Methylphenidate Tied to Greater Risk for Arrhythmia in Children, Adolescents

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Key clinical point: Use of methylphenidate to treat children with attention-deficit/hyperactivity disorder (ADHD) can lead to higher risk for arrhythmia, especially in the first 3 days of use.

Major finding: The risk of arrhythmia increased during periods of treatment with methylphenidate when compared with other treatment periods (incidence rate ratio, 1.61), and reached 2.01 during the first 1-3 days of methylphenidate treatment.

Data source: A retrospective case series analysis of 1,224 patients at or younger than 17 years of age, who had at least one recorded cardiovascular event and one prescription for methylphenidate.

Disclosures: Two coauthors disclosed receiving support via fellowships from Australia’s National Health and Medical Research Council.




Children and adolescents with attention-deficit/hyperactivity disorder who are prescribed methylphenidate to manage their conditions stand at a higher risk for arrhythmia and other, more serious, cardiac conditions.

In a study published in the BMJ, Ju-Young Shin, Ph.D., and colleagues examined records of 1,224 patients aged 17 years and younger from a nationwide South Korean health insurance database submitted between January 2007 and December 2011. All of the patients had experienced a cardiovascular event and at least one recorded prescription for methylphenidate to treat attention-deficit/hyperactivity disorder (ADHD) (BMJ 2016;353:i2550 doi:10.1136/bmj.i2550).


Of the 1,224 subjects, 864 (70.5%) had experienced arrhythmias, and the mean duration of exposure to methylphenidate was 0.5 years. During periods of methylphenidate treatment, subjects had an increased risk of arrhythmia, as Dr. Shin and coinvestigators calculated an adjusted incidence rate ratio of 1.61 (95% confidence interval, 1.48-1.74). This incidence rate ratio jumped up to 2.01 (95% CI, 1.74-2.31) during the first 3 days of methylphenidate treatment.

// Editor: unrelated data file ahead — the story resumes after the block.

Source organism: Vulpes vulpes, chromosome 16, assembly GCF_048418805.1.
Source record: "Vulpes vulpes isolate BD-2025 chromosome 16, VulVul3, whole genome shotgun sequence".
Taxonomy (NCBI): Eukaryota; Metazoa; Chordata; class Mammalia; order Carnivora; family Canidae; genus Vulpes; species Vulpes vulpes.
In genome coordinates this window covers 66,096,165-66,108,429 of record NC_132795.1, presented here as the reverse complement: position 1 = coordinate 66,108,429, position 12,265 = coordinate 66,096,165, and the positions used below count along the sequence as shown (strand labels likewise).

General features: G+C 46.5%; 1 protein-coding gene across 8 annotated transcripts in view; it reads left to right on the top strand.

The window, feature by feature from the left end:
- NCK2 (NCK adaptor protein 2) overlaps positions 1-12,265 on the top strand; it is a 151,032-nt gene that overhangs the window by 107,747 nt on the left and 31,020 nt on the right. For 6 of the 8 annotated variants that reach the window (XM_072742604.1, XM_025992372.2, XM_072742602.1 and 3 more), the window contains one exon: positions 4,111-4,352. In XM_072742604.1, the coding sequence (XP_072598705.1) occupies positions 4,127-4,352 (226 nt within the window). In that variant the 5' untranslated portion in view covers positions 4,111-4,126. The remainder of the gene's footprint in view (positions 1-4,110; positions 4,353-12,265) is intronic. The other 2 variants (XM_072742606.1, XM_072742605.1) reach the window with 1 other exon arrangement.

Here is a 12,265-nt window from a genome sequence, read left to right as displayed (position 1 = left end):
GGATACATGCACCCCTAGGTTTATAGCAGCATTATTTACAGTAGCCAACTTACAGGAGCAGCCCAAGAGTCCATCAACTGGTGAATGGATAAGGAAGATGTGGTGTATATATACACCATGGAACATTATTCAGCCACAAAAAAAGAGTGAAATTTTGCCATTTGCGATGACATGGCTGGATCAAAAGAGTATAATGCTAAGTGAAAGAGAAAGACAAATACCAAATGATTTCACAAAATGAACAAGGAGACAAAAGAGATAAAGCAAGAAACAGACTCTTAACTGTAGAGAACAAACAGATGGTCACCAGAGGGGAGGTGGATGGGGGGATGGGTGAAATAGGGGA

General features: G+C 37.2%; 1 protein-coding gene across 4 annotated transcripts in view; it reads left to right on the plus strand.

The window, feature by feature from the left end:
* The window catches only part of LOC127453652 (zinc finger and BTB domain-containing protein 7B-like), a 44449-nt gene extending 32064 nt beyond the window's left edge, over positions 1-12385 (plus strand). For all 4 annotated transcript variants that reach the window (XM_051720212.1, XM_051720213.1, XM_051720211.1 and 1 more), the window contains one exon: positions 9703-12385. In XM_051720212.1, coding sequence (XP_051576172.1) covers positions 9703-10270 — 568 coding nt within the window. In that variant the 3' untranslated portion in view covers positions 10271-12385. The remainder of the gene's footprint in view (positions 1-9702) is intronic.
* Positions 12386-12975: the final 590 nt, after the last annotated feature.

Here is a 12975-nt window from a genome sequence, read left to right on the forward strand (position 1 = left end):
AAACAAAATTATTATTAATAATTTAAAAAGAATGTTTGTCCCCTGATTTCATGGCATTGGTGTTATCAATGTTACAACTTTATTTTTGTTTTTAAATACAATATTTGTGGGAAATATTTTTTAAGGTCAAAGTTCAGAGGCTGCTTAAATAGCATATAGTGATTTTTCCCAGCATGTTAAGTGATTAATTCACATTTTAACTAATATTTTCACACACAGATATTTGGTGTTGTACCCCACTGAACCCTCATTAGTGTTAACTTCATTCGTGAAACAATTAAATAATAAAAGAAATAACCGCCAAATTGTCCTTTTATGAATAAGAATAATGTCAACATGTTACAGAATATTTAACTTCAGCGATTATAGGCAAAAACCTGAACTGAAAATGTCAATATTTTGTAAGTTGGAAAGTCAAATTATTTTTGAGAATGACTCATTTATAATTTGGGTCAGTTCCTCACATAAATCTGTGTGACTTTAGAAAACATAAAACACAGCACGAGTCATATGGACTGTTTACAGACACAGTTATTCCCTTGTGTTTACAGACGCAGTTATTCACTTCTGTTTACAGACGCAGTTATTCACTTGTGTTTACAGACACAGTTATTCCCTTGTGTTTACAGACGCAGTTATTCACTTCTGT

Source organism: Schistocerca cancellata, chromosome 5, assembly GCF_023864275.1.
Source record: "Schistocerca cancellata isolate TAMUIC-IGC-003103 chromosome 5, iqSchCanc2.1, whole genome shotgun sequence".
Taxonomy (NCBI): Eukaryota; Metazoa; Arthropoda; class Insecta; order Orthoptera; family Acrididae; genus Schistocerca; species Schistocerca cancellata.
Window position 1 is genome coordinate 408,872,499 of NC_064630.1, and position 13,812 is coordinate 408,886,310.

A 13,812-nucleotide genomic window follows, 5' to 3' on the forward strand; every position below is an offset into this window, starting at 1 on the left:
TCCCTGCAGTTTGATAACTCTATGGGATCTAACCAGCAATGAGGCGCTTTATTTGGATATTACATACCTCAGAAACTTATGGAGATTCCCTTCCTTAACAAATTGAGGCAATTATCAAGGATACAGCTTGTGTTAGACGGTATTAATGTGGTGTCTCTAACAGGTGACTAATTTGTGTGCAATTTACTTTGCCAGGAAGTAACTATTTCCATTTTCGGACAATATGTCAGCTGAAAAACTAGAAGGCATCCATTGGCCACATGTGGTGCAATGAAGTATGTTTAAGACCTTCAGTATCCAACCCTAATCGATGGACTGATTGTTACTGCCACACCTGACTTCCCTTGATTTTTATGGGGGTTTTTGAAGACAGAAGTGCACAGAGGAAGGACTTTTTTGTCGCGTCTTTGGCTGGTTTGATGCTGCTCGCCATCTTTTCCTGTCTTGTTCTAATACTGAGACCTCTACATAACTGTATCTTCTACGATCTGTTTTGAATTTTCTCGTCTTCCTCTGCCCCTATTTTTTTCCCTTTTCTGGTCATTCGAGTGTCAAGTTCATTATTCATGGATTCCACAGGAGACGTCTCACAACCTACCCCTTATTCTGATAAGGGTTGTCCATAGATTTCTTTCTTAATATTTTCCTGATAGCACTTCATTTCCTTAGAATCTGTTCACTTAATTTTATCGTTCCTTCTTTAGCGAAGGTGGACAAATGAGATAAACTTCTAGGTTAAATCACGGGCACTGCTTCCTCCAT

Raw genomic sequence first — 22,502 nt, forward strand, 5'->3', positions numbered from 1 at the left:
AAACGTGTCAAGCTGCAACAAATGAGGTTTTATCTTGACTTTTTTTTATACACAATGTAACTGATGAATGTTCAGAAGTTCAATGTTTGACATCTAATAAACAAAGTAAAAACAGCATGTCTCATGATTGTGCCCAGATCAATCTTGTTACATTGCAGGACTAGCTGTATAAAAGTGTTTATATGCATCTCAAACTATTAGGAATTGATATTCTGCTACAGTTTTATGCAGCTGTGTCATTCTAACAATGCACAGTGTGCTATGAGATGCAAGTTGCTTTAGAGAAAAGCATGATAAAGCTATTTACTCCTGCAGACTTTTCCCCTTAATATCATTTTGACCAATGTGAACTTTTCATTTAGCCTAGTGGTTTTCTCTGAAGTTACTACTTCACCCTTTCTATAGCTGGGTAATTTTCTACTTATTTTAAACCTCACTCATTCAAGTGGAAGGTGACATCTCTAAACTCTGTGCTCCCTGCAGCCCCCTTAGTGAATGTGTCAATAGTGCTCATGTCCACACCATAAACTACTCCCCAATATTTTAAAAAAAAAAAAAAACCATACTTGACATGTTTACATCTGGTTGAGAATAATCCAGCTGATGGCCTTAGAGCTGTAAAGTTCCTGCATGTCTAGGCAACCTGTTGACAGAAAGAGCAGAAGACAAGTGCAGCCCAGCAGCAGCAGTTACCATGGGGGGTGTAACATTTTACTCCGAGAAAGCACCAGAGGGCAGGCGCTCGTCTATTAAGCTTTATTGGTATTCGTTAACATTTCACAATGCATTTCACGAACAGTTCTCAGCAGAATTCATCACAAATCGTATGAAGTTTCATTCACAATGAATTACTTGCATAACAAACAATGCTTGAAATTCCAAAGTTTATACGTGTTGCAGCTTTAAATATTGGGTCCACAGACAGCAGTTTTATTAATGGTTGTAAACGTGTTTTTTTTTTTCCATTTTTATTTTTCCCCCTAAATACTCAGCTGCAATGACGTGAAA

The risk was even higher for subjects with congenital heart disease; this subgroup had an adjusted incidence rate ratio of 3.49 (95% CI, 2.33-5.22), compared with 1.34 (95% CI, 1.23-1.46) in patients without it. Both the median age of first exposure to methylphenidate and occurrence of the first cardiac event were in patients aged 11-13 years, reported Dr. Shin of the Centre for Clinical Epidemiology at Jewish General Hospital and McGill University, both in Montreal, and colleagues in Australia and Korea.

“These results are consistent with the biological plausibility that the mechanism of action relates to the effect of methylphenidate on the heart rate,” the authors concluded. “Delayed effects would be expected with myocardial infarction, while more immediate effects would be expected with arrhythmias, as we observed.”

Dr. Shin and colleagues cited several limitations. For example, coding mistakes and incomplete records could not be ruled out in their study. In addition, they said, the “outcome measures were limited to patients with diagnoses of cardiovascular adverse events, and we could have missed outcomes not diagnosed.”

Nevertheless, they said, in light of the increased use of methylphenidate to treat ADHD across the globe, the benefits of using the drug “should be carefully weighed against potential cardiovascular risks of these drugs in children and adolescents.”

Two of the authors disclosed receiving support via fellowships from Australia’s National Health and Medical Research Council.

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